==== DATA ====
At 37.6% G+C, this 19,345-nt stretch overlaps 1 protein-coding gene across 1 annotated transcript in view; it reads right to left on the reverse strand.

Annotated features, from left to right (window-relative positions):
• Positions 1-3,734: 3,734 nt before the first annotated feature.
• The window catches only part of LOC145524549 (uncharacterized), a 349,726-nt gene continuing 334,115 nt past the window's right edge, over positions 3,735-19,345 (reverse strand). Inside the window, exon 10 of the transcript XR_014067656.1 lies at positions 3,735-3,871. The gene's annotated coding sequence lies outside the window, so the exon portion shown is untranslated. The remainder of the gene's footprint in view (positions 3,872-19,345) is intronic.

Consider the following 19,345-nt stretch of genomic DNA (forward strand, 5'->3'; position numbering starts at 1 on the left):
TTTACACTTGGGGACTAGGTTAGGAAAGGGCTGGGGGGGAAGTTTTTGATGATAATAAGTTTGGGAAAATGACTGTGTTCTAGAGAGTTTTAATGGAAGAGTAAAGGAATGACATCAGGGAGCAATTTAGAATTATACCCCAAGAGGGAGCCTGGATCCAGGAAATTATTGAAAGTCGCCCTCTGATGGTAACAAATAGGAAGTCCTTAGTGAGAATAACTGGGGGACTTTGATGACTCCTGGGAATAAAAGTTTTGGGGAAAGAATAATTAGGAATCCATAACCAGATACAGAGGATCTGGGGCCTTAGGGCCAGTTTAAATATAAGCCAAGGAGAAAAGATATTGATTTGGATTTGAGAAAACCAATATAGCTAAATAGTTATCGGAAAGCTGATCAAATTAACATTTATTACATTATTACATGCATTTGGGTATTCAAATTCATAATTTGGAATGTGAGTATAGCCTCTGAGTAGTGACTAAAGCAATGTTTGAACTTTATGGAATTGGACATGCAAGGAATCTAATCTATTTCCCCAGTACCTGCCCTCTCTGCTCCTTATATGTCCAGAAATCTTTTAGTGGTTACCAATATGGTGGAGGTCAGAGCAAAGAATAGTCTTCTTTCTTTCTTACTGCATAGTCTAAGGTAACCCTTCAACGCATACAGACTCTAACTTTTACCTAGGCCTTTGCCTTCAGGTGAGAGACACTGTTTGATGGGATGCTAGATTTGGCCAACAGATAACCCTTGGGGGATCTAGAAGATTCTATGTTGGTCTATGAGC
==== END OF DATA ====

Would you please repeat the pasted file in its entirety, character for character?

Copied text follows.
At 37.6% G+C, this 19,345-nt stretch overlaps 1 protein-coding gene across 1 annotated transcript in view; it reads right to left on the reverse strand.

Annotated features, from left to right (window-relative positions):
• Positions 1-3,734: 3,734 nt before the first annotated feature.
• The window catches only part of LOC145524549 (uncharacterized), a 349,726-nt gene continuing 334,115 nt past the window's right edge, over positions 3,735-19,345 (reverse strand). Inside the window, exon 10 of the transcript XR_014067656.1 lies at positions 3,735-3,871. The gene's annotated coding sequence lies outside the window, so the exon portion shown is untranslated. The remainder of the gene's footprint in view (positions 3,872-19,345) is intronic.

Consider the following 19,345-nt stretch of genomic DNA (forward strand, 5'->3'; position numbering starts at 1 on the left):
TTTACACTTGGGGACTAGGTTAGGAAAGGGCTGGGGGGGAAGTTTTTGATGATAATAAGTTTGGGAAAATGACTGTGTTCTAGAGAGTTTTAATGGAAGAGTAAAGGAATGACATCAGGGAGCAATTTAGAATTATACCCCAAGAGGGAGCCTGGATCCAGGAAATTATTGAAAGTCGCCCTCTGATGGTAACAAATAGGAAGTCCTTAGTGAGAATAACTGGGGGACTTTGATGACTCCTGGGAATAAAAGTTTTGGGGAAAGAATAATTAGGAATCCATAACCAGATACAGAGGATCTGGGGCCTTAGGGCCAGTTTAAATATAAGCCAAGGAGAAAAGATATTGATTTGGATTTGAGAAAACCAATATAGCTAAATAGTTATCGGAAAGCTGATCAAATTAACATTTATTACATTATTACATGCATTTGGGTATTCAAATTCATAATTTGGAATGTGAGTATAGCCTCTGAGTAGTGACTAAAGCAATGTTTGAACTTTATGGAATTGGACATGCAAGGAATCTAATCTATTTCCCCAGTACCTGCCCTCTCTGCTCCTTATATGTCCAGAAATCTTTTAGTGGTTACCAATATGGTGGAGGTCAGAGCAAAGAATAGTCTTCTTTCTTTCTTACTGCATAGTCTAAGGTAACCCTTCAACGCATACAGACTCTAACTTTTACCTAGGCCTTTGCCTTCAGGTGAGAGACACTGTTTGATGGGATGCTAGATTTGGCCAACAGATAACCCTTGGGGGATCTAGAAGATTCTATGTTGGTCTATGAGC